This thesis investigates experimental Computational Simulation Environments for Computational Finance that for the purpose of this study focused on Algorithmic Trading (AT) models and their risk. Within Computational Finance, AT combines different analytical techniques from statistics, machine learning and economics to create algorithms capable of taking, executing and administering investment decisions with optimal levels of profit and risk. Computational Simulation Environments are crucial for Big Data Analytics, and are increasingly being used by major financial institutions for researching algorithm models, evaluation of their stability, estimation of their optimal parameters and their expected risk and performance profiles. These large-scale Environments are predominantly designed for testing, optimisation and monitoring of algorithms running in virtual or real trading mode. The stateof-the-art Computational Simulation Environment described in this thesis is believed to be the first available for academic research in Computational Finance; specifically Financial Economics and AT. Consequently, the aim of the thesis was: 1) to set the operational expectations of the environment, and 2) to holistically evaluate the prototype software architecture of the system by providing access to it to the academic community via a series of trading competitions. Three key studies have been conducted as part of this thesis: a) an experiment investigating the design of Electronic Market Simulation Models; b) an experiment investigating the design of a Computational Simulation Environment for researching Algorithmic Trading; c) an experiment investigating algorithms and the design of a Portfolio Selection System, a key component of AT systems. Electronic Market Simulation Models (Experiment 1): this study investigates methods of simulating Electronic Markets (EMs) to enable computational finance experiments in trading. EMs are central hubs for bilateral exchange of securities in a well-defined, contracted and controlled manner. Such modern markets rely on electronic networks and are designed to replace Open Outcry Exchanges for the advantage of increased speed, reduced costs of transaction, and programmatic access. Study of simulation models of EMs is important from the point of view of testing trading paradigms, as it allows users to tailor the simulation to the needs of particular trading paradigms. This is a common practice amongst investment institutions to use EMs to fine-tune their algorithms before allowing the algorithms to trade with real funds. Simulations of EMs provide users with the ability to investigate the market micro-structure and to participate in a market, receive live data feeds and monitor their behaviour without bearing any of the risks associated with real-time market trading. Simulated EMs are used by risk managers to test risk characteristics and by quant developers to build and test quantitative financial systems against market behaviour. Computational Simulation Environments (Experiment 2): this study investigates the design, implementation and testing of an experimental Environment for Algorithmic Trading able to support a variety of AT strategies. The Environment consists of a set of distributed, multi-threaded, event-driven, real-time, Linux services communicating with each other via an asynchronous messaging system. The Environment allows multi-user real and virtual trading. It provides a proprietary application programming interface (API) to support research into algorithmic trading models and strategies. It supports advanced trading-signal generation and analysis in near real-time, with use of statistical and technical analysis as well as data mining methods. It provides data aggregation functionalities to process and store market data feeds. Portfolio Selection System (Experiment 3): this study investigates a key component of Computational Finance systems to discover exploitable relationships between financial time-series applicable amongst others to algorithmic trading; where the challenge lays in identification of similarities/dissimilarities in behaviour of elements within variable-size portfolios of tradable and non-tradable securities. Recognition of sets of securities characterized by a very similar/dissimilar behaviour over time, is beneficial from the perspective of risk management, recognition of statistical arbitrage and hedge opportunities, and can be also beneficial from the point of view of portfolio diversification. Consequently, a large-scale search algorithm enabling discovery of sets of securities with AT domain-specific similarity characteristics can be utilized in creation of better portfolio-based strategies, pairs-trading strategies, statistical arbitrage strategies, hedging and mean-reversion strategies. This thesis has the following contributions to science: Electronic Markets Simulation – identifies key features, modes of operation and software architecture of an electronic financial exchange for simulated (virtual) trading. It also identifies key exchange simulation models. These simulation models are crucial in the process of evaluation of trading algorithms and systemic risk. Majority of the proposed models are believed to be unique in the academia. Computational Simulation Environment – design, implementation and testing of a prototype experimental Computational Simulation Environment for Computational Finance research, currently supporting the design of trading algorithms and their associated risk. This is believed to be unique in the academia. Portfolio Selection System – defines what is believed to be a unique software system for portfolio selection containing a combinatorial framework for discovery of subsets of internally cointegrated time-series of financial securities and a graph-guided search algorithm for combinatorial selection of such time-series subsets.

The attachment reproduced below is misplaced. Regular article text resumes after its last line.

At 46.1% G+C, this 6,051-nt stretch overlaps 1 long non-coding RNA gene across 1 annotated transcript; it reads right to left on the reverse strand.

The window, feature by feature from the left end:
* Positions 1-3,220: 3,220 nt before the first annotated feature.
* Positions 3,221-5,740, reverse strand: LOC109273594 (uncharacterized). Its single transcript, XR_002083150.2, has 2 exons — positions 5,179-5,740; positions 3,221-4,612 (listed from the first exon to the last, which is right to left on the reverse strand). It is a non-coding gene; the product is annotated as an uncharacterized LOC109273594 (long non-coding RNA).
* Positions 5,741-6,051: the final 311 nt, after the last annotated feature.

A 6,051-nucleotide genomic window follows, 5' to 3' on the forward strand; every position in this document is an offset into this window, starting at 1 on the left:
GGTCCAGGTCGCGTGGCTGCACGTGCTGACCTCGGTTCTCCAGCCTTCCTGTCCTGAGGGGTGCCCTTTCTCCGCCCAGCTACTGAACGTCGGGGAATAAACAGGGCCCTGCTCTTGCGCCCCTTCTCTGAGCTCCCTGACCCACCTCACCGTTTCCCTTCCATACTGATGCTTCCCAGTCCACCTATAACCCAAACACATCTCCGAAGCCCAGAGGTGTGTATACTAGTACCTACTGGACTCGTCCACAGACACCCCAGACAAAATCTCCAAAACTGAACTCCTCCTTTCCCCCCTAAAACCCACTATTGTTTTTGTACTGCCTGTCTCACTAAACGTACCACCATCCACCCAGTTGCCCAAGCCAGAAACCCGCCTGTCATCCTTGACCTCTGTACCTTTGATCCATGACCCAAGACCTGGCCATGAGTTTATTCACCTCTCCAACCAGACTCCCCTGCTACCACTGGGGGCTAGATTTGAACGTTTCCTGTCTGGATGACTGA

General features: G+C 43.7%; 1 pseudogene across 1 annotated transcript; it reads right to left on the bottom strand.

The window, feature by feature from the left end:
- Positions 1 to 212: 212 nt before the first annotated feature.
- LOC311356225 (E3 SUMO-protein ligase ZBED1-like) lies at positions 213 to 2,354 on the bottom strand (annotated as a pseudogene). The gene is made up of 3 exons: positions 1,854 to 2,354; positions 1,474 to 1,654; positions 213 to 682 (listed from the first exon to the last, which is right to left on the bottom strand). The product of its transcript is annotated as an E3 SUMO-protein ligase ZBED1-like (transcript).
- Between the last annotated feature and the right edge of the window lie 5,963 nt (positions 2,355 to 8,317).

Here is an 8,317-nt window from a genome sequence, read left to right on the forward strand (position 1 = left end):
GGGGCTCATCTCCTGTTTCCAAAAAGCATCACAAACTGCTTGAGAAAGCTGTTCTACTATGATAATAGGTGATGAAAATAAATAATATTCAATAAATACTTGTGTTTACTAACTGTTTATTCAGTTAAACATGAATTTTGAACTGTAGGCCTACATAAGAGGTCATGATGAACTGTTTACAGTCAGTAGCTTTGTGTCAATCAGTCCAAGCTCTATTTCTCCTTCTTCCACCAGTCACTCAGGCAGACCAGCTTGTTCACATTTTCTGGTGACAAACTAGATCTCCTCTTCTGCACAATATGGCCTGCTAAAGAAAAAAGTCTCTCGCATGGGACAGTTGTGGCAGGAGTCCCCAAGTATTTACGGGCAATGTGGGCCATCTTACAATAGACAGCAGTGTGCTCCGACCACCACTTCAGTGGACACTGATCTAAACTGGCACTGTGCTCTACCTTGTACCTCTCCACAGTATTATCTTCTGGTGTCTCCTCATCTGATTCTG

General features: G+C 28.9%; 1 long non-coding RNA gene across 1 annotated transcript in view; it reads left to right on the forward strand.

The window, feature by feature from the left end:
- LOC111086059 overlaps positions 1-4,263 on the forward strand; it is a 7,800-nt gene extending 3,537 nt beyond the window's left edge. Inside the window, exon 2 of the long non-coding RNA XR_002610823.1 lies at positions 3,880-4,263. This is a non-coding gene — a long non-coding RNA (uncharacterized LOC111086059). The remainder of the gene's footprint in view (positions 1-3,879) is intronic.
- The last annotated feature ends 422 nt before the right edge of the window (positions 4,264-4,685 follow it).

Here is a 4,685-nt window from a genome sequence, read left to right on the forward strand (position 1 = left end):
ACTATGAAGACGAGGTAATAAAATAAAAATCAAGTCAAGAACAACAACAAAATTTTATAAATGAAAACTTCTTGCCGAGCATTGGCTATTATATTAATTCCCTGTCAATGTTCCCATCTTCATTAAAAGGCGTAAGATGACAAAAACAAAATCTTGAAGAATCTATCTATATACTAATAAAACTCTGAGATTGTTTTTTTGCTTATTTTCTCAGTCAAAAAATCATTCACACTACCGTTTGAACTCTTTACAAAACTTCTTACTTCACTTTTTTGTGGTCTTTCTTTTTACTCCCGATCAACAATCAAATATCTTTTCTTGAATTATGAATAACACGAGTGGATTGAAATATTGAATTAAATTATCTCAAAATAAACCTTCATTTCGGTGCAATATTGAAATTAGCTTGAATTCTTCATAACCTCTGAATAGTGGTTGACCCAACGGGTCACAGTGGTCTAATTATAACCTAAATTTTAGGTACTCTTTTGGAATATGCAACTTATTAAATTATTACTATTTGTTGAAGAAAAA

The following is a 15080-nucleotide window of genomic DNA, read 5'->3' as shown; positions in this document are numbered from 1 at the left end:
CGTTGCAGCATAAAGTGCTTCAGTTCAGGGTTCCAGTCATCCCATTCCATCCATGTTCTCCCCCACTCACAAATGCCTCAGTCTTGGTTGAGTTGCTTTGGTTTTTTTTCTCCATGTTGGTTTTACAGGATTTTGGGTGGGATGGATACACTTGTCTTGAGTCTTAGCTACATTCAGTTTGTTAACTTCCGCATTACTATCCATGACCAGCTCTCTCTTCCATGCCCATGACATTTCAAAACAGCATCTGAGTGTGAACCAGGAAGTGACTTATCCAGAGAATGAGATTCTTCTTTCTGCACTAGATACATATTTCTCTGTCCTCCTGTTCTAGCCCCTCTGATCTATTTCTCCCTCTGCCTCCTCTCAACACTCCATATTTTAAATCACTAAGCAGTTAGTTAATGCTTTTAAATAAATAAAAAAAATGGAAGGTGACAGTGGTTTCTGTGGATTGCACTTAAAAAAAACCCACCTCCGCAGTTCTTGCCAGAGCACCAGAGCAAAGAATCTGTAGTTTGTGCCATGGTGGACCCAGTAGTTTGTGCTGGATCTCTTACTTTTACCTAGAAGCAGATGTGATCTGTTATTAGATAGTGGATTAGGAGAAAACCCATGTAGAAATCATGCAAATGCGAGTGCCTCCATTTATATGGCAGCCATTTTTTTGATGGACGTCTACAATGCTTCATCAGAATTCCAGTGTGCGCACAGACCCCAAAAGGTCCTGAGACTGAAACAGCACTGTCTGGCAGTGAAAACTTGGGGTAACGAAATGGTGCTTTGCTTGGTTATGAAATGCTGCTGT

Complex Systems, Computational Finance, and Computational Science